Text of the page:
Instead, when friends want to chat, Hinderliter, a dietitian and personal trainer at the , encourages them to join her for a brisk, heart-healthy walk.
That's just one of the creative strategies for maintaining a healthy cardiovascular system that Hinderliter and her husband, , a cardiologist at the , share with their patients.
Despite advances in medical care, heart disease has remained the leading killer of Americans for the past 80 years. Each year, about 650,000 Americans die from heart disease, a term that refers to problems such as heart arrhythmias, heart failure and coronary artery disease, which can lead to heart attacks.
Alan Hinderliter said mortality from heart disease has decreased in the past decade because of better treatments and lifestyle changes.
"People are less likely to smoke than they were 20 years ago," he said. "They're a little more likely to exercise."
But he cautioned that the rise in obesity and diabetes, important risk factors for heart disease, has cut into these gains. Meanwhile, children exercise less than they did in previous generations, thanks to the prevalence of video games and cuts to physical education classes.
Exercise has a myriad of benefits to the heart. It strengthens the heart and cardiovascular system and can help people lose weight. Significantly, exercise can also improve mood.
"That in turn can affect how we feel about ourselves and affect a lot of our lifestyle choices," Alan Hinderliter said.
In other words: Exercise helps you fight the blues, which means you'll be less likely to eat unhealthy comfort foods.
But surprisingly, while researchers know that exercise is beneficial, they have not yet untangled how it causes positive changes in the body.
"We don't fully understand the mechanism," Alan Hinderliter said.
Most current knowledge about exercise and heart disease has been determined from observational studies, in which scientists track the eating and exercise habits of large groups of people over many years. Such studies enable researchers to show that exercise habits and heart disease are related, but can not directly show how one causes effects in the other.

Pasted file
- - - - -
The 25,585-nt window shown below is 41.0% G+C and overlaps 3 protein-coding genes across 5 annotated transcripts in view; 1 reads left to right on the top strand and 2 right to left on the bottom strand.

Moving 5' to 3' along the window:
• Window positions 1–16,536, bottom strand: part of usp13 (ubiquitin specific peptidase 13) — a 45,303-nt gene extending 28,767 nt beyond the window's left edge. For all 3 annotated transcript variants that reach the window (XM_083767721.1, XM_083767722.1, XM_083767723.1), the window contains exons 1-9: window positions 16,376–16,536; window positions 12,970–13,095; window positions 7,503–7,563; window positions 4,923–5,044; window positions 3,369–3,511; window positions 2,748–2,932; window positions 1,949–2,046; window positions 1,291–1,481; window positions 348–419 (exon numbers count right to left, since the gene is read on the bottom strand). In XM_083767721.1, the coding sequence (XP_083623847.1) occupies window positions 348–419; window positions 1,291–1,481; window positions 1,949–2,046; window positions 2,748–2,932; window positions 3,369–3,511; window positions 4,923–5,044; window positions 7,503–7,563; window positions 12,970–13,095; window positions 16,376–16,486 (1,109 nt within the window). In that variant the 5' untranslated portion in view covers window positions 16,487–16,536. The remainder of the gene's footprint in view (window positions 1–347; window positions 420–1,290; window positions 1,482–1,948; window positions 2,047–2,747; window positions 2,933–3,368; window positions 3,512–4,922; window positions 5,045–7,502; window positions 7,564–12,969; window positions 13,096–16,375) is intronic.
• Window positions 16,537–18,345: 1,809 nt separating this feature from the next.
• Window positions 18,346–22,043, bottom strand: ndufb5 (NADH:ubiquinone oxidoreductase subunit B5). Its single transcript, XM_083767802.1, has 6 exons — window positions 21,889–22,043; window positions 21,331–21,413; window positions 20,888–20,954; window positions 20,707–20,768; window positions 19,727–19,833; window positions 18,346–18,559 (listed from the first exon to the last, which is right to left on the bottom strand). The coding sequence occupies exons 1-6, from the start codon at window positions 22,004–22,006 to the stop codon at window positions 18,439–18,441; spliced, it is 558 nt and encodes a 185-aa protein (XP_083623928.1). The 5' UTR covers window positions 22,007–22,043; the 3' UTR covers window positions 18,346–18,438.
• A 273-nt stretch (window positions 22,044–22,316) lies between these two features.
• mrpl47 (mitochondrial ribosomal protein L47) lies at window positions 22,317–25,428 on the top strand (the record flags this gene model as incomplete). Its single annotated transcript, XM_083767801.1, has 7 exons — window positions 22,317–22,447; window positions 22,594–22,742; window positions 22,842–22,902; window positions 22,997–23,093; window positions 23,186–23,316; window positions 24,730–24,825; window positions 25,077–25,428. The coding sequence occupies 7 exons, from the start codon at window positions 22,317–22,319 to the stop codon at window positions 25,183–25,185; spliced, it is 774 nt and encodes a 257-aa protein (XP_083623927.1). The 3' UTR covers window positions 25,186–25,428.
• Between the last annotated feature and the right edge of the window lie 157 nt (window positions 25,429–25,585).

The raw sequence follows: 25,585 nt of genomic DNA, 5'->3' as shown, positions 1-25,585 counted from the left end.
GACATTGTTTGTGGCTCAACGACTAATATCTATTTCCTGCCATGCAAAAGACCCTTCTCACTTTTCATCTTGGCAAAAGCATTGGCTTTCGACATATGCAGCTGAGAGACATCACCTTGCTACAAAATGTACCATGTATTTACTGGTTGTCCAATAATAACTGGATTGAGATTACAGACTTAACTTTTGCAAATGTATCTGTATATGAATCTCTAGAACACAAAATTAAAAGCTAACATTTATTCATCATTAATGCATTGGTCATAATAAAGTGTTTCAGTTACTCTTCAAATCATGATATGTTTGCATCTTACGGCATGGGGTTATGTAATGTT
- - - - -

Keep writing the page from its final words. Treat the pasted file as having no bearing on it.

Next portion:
When such experiments are done, Alan Hinderliter said, researches will better understand the optimal forms and quantities of exercise to get.
In the meantime, the Hinderliters advise people starting a new exercise program to consult a physician and to start slowly.
"A lot of people try to do too much at once and fail or become injured," Judy Hinderliter said. "I really encourage people to start out gradually with any changes in eating and exercise, so it becomes part of their lifestyle."
- Turn social occasions into fitness time. (The Hinderliters went on a run for their first date, redefining the meaning of "heart-pounding.")
- Schedule exercise into your day, just as you do with other appointments.
- Vary the type and intensity of exercise to avoid boredom.
- Play games, such as tennis, racquetball or squash. Such games are "a way to keep it fun and interesting, but also a great workout," Alan Hinderliter said.
- If you can afford a personal trainer, get one. A professional can help you design an effective exercise program and show you how to avoid injuries.
- If you can, try walking to work. "Instead of a 15-minute commute, make it a half-hour walk," Alan Hinderliter said.
- Don't forget to eat a heart-healthy diet: whole grains, lean meat and low-fat dairy products, plenty of fruits and veggies, and few saturated fats. For an average person, the caloric content of a tablespoon of butter requires a mile of walking to burn off, Judy Hinderliter said.
- Get a minimum of 30 minutes of moderate exercise, such as brisk walking, at least five times a week, or 30 minutes three times each week of vigorous exercise such as running, swimming, bicycling or playing basketball.
- The bottom line on exercise? "The more the better, for the most part," Alan Hinderliter said.